It’s not been an easy task finding a doctor for a lizard! Read the story HERE.
Sadly, there are not many exotic animal veterinarians. So, what constitutes as exotic? Basically, anything considered to be unusual is exotic, these include lizards, snakes, parrots, frogs, sugar gliders, and many more.
I am happy to announce that Lil’ Murph has an appointment on the 8th day of November!
I was referred to a vet last week, but upon visiting their website on 10-12-22 (I learned from our previous experience), I saw they too were curbside care (where they take your animal from you and your vehicle in case you are sick and may kill them). I then called, because sometimes websites aren’t updated. I had to leave a message. In this message, I got to my biggest question, it’s not about cost (I already cancelled two dentist appointments to have all funds I may need for Murph, so we’re good there), it’s “Can I stay with my Beardie throughout the entire visit?” Followed by, “I’ll wear a mask, gloves, I’ll even spritz my entire self with rubbing alcohol. I’ll acquire a hazmat suit.” A kind lady returned my call. I don’t know if she could distinguish through my message that I am entirely serious. She informed me they indeed only allow people inside if their animal is being euthanized (no hazmat suits?). So, nope, that’s not going to work. Our local cat and dog vet lets everyone inside to stay with their animals, and masks are not required. When Murph’s dog brother experienced his mercy killing, our masks would have been filled with tears and snot! I WILL find a place to let me stay with my lizard, my dear friend!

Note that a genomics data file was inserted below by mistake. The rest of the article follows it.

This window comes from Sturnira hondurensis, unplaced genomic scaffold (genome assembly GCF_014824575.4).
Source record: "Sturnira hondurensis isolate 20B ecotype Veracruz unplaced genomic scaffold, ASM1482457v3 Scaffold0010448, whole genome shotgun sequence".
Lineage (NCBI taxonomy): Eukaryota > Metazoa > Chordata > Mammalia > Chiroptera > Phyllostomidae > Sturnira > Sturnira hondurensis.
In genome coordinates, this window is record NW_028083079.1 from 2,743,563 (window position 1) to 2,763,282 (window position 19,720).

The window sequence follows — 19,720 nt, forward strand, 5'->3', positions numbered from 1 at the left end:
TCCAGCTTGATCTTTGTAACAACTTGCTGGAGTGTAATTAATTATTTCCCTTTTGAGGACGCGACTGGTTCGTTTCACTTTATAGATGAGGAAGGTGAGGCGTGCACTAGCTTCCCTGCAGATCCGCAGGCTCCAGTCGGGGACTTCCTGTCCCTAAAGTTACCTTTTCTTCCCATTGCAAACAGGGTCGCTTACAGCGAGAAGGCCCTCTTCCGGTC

When I seek the assistance of a search engine: “Exotic animal veterinarians,” a small amount pop up, followed by typical cat and dog vets. The following day, on 10-13-22, I called a clinic that did not specify who they treated. I asked if they care for lizards there. As expected, they care for only cats and dogs, but the man I spoke to said he thinks a college can help me. He had heard of the animal care there and searched for them on his computer as we spoke – how kind!
I never considered a college for veterinary care! I called them, and guess what! Not only is our not living there not a problem, but people also come from very many states away to bring their pets, AND, I can stay with Murph, AND masks are optional!! On the following day (Friday), I called the gentleman that suggested this place so that I may thank him. He sounded genuinely happy to know they will allow me to be with Murph and I do not have to reside there to receive care for him.
A great number of people must travel great distances to visit an exotic animal veterinarian. On top of that, what has been terribly frustrating, is the majority of them will not allow us to remain with our scaly, feathered, or furry friends during check-ups, while receiving painful shots, or having blood drawn for testing! They who choose to operate their clinics this way are not receiving our business!